Vincent Reinhart (New York, 1957) worked for more than two decades in the US Federal Reserve. He switched to the private sector in 2011, but his language and his vision of the economy betray him as a central banker. Since 2015, he has been the chief economist of Standish, a subsidiary of the investment firm BNY Mellon. He recently visited Madrid to accompany his wife, Carmen Reinhart, at the Rey Juan Carlos Economy Award ceremony.
International organizations forecast a slowdown in the global economy in 2019. How pronounced will it be?
We are facing a substantial change in expectations. At the beginning of the year most of the world's economies grew healthily and in a synchronized manner, but in the second half of the year that synchrony has been broken. The US economy is currently expanding at a much faster pace than the European one, and monetary policy is still less synchronized. The Federal Reserve continues to have reasons to raise interest rates. We will have to see how the European Central Bank (ECB) will start doing it. There will be an economic slowdown, although in the US it will be light. We believe that it will grow at a rate of 3.1% this year, of 2.5% in 2019 and a little less in 2020.
What is your opinion of Trump's economic policy?
Trump has focused on problems that were not often given much importance. It is surprising how many entrepreneurs have now realized that China was not trading cleanly and that perhaps it was a mistake to admit it to the World Trade Organization (WTO) in the terms that it did. Trump concluded that the corporation tax was too high, that it was unfair to have the highest marginal rate of the OECD. It is better to identify the problems than to solve them, and that is a problem: recognizing a problem and not solving it can make it worse.
What consequences can have a worsening of the trade war between the US and China?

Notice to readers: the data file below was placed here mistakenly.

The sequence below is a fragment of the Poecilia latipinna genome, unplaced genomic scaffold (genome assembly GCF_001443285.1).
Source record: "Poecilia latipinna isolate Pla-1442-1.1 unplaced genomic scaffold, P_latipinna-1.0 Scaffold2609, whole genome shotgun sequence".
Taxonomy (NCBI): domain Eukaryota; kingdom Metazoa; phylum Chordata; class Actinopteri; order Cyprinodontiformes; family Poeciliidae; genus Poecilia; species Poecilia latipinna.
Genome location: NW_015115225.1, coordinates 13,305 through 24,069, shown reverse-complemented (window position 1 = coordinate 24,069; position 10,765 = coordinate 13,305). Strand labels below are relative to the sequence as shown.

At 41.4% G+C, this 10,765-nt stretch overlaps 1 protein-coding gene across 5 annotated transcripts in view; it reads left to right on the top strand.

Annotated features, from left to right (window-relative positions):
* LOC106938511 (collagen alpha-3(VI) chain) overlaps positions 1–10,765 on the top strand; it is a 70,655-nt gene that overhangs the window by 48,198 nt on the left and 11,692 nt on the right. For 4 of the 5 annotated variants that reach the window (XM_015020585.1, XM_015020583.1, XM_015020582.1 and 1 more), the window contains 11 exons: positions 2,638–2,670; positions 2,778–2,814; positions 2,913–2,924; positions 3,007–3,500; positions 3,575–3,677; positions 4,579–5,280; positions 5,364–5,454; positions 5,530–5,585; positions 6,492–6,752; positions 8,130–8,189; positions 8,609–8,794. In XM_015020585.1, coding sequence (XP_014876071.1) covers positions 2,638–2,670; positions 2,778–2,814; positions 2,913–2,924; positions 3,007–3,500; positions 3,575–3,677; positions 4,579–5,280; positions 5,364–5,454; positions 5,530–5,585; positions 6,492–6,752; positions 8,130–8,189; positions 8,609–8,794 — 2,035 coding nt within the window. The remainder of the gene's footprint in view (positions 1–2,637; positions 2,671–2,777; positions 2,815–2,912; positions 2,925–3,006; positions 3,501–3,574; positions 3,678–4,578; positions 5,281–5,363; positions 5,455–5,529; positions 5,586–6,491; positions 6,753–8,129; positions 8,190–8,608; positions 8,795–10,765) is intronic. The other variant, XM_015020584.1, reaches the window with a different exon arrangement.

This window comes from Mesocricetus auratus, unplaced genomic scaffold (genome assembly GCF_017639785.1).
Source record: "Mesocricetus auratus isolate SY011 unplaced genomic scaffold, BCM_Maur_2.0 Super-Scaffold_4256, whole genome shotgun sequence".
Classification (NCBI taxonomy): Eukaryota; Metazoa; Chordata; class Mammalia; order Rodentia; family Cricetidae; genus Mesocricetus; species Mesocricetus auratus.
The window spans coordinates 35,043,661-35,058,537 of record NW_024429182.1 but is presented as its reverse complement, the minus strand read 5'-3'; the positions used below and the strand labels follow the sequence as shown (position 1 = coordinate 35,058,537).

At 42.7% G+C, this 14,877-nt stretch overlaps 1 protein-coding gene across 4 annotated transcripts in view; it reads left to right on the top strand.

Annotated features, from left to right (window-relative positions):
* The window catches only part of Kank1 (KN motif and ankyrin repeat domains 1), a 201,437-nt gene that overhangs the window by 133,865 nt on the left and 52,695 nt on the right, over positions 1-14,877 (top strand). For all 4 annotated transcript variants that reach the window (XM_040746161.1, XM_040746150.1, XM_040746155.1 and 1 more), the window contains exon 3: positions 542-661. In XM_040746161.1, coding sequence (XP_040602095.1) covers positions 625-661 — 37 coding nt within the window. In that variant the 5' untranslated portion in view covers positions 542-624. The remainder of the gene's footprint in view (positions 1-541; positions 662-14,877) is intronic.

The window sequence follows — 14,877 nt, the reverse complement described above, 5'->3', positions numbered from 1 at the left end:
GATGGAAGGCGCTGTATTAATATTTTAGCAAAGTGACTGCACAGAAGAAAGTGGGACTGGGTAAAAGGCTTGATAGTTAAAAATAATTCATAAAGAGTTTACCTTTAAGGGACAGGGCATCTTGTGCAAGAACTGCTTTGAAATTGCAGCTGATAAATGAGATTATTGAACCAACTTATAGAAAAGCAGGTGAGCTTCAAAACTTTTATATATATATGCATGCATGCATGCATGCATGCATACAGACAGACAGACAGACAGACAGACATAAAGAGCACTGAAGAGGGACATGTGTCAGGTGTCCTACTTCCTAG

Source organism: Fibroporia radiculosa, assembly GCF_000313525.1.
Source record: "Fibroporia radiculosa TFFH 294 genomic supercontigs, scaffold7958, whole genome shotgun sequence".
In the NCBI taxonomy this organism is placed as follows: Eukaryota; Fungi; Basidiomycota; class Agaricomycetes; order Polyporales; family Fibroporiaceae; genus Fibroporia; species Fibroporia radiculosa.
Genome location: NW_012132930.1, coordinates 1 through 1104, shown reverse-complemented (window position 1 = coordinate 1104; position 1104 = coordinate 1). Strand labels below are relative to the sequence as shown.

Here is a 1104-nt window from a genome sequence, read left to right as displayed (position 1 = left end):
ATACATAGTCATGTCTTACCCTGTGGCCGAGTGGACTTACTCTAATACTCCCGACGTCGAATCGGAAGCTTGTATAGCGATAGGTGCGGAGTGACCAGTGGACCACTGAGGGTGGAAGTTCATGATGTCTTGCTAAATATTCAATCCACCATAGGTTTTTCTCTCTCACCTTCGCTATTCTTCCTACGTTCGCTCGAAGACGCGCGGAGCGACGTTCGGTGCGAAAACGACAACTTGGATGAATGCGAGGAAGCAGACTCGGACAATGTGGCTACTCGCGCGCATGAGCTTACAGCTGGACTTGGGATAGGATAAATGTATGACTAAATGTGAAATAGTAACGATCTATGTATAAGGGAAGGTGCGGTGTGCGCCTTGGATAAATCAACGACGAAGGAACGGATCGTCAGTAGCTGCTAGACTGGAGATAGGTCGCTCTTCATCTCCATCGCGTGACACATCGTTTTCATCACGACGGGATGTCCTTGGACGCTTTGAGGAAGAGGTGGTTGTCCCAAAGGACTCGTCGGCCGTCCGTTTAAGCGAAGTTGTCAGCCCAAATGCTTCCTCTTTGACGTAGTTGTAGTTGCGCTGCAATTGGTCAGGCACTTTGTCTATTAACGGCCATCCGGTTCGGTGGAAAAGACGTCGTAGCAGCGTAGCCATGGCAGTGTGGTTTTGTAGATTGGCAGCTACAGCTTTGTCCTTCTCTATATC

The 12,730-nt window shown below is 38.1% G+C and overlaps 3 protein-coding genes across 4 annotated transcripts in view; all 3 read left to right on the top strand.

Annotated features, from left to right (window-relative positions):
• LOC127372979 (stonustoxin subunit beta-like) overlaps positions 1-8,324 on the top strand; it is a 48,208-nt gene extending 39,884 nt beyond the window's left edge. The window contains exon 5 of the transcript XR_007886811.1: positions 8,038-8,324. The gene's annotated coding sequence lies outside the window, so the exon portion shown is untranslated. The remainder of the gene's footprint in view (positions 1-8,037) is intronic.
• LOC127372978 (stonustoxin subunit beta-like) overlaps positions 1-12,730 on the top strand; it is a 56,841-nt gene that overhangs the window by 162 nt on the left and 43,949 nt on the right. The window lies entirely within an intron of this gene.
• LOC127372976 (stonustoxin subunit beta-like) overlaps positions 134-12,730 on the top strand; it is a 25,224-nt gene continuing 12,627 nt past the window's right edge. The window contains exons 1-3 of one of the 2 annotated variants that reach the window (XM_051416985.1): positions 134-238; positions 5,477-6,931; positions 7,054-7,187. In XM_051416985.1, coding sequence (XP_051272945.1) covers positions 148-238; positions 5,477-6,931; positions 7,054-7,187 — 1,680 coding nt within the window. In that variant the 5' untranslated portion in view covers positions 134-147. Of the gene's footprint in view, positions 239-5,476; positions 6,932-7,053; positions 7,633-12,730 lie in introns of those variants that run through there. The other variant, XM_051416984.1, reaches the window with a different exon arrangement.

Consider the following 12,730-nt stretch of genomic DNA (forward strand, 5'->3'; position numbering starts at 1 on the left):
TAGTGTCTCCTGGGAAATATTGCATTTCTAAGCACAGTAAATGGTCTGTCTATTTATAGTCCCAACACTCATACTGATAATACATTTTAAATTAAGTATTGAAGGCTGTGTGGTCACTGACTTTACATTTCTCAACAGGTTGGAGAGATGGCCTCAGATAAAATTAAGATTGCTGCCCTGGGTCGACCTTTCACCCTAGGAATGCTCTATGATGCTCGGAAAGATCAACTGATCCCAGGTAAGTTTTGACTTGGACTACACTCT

It can get worse before it gets better. What is clear is that commercial tensions discourage investments. The US Government is using the threat of tariffs to achieve a better result in the negotiations. We are playing at hen game [en el que los jugadores hacen algo mutuamente perjudicial, esperando que el oponente se retire primero], and sometimes those games go wrong. But not only American trade policy is creating uncertainty. What happens in Italy also discourages investment. It is testing the determination of the EU, and things could go very badly, just like in the UK.
The euro turns 20 in January. What dangers does the single currency face?
The euro survives because all its members benefit from its existence, although in a different way. The problem is that very different national attitudes persist before inflation or debt, and that creates tensions periodically. The big threat is the differences in economic growth. Italy and Greece have not yet regained the level of GDP per capita they had in 2008. The absence of common rules on the banking business and capital predicts that the playing field will remain very uneven, and that will be a permanent source of problems.
What changes do you see in European monetary policy?
Mario Draghi has to find a way to replicate Janet Yellen's last year in the Federal Reserve.